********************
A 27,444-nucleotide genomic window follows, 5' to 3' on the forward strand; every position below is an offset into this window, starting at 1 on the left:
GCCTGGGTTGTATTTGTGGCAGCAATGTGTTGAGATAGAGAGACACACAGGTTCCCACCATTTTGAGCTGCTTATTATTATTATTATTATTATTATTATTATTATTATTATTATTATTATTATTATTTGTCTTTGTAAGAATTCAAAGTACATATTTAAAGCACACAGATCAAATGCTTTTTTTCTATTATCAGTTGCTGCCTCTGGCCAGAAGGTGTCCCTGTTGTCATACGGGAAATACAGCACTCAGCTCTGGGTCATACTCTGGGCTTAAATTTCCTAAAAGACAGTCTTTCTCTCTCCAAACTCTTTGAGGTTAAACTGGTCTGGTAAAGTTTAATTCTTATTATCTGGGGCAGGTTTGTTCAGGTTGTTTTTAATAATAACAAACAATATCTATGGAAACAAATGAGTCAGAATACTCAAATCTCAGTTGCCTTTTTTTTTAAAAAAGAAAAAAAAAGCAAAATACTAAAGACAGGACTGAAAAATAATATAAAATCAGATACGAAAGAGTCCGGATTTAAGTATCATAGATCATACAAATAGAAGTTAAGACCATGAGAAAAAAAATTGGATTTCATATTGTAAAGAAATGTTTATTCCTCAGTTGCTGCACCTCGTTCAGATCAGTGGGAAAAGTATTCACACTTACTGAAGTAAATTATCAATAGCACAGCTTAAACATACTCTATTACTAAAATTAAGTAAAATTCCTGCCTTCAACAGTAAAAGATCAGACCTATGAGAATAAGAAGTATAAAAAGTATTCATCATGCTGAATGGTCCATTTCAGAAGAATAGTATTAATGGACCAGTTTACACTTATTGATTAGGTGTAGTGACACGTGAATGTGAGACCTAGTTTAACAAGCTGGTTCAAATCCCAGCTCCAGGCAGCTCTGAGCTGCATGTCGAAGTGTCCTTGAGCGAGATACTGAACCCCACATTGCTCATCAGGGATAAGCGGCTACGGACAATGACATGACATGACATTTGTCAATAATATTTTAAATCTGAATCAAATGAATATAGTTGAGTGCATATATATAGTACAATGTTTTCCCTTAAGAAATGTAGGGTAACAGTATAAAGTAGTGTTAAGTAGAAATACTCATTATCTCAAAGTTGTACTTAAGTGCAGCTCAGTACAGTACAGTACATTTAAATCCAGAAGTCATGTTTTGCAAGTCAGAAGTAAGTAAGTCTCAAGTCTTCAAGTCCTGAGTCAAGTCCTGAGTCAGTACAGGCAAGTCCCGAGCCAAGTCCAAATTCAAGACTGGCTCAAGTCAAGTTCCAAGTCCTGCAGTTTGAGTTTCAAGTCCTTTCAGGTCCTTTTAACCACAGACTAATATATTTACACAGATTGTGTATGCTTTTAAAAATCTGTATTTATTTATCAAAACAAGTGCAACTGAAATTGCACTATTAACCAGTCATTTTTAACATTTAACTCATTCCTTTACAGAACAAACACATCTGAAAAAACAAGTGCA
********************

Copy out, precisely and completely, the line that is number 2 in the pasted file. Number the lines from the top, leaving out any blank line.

GCCTGGGTTGTATTTGTGGCAGCAATGTGTTGAGATAGAGAGACACACAGGTTCCCACCATTTTGAGCTGCTTATTATTATTATTATTATTATTATTATTATTATTATTATTATTATTATTATTATTTGTCTTTGTAAGAATTCAAAGTACATATTTAAAGCACACAGATCAAATGCTTTTTTTCTATTATCAGTTGCTGCCTCTGGCCAGAAGGTGTCCCTGTTGTCATACGGGAAATACAGCACTCAGCTCTGGGTCATACTCTGGGCTTAAATTTCCTAAAAGACAGTCTTTCTCTCTCCAAACTCTTTGAGGTTAAACTGGTCTGGTAAAGTTTAATTCTTATTATCTGGGGCAGGTTTGTTCAGGTTGTTTTTAATAATAACAAACAATATCTATGGAAACAAATGAGTCAGAATACTCAAATCTCAGTTGCCTTTTTTTTTAAAAAAGAAAAAAAAAGCAAAATACTAAAGACAGGACTGAAAAATAATATAAAATCAGATACGAAAGAGTCCGGATTTAAGTATCATAGATCATACAAATAGAAGTTAAGACCATGAGAAAAAAAATTGGATTTCATATTGTAAAGAAATGTTTATTCCTCAGTTGCTGCACCTCGTTCAGATCAGTGGGAAAAGTATTCACACTTACTGAAGTAAATTATCAATAGCACAGCTTAAACATACTCTATTACTAAAATTAAGTAAAATTCCTGCCTTCAACAGTAAAAGATCAGACCTATGAGAATAAGAAGTATAAAAAGTATTCATCATGCTGAATGGTCCATTTCAGAAGAATAGTATTAATGGACCAGTTTACACTTATTGATTAGGTGTAGTGACACGTGAATGTGAGACCTAGTTTAACAAGCTGGTTCAAATCCCAGCTCCAGGCAGCTCTGAGCTGCATGTCGAAGTGTCCTTGAGCGAGATACTGAACCCCACATTGCTCATCAGGGATAAGCGGCTACGGACAATGACATGACATGACATTTGTCAATAATATTTTAAATCTGAATCAAATGAATATAGTTGAGTGCATATATATAGTACAATGTTTTCCCTTAAGAAATGTAGGGTAACAGTATAAAGTAGTGTTAAGTAGAAATACTCATTATCTCAAAGTTGTACTTAAGTGCAGCTCAGTACAGTACAGTACATTTAAATCCAGAAGTCATGTTTTGCAAGTCAGAAGTAAGTAAGTCTCAAGTCTTCAAGTCCTGAGTCAAGTCCTGAGTCAGTACAGGCAAGTCCCGAGCCAAGTCCAAATTCAAGACTGGCTCAAGTCAAGTTCCAAGTCCTGCAGTTTGAGTTTCAAGTCCTTTCAGGTCCTTTTAACCACAGACTAATATATTTACACAGATTGTGTATGCTTTTAAAAATCTGTATTTATTTATCAAAACAAGTGCAACTGAAATTGCACTATTAACCAGTCATTTTTAACATTTAACTCATTCCTTTACAGAACAAACACATCTGAAAAAACAAGTGCA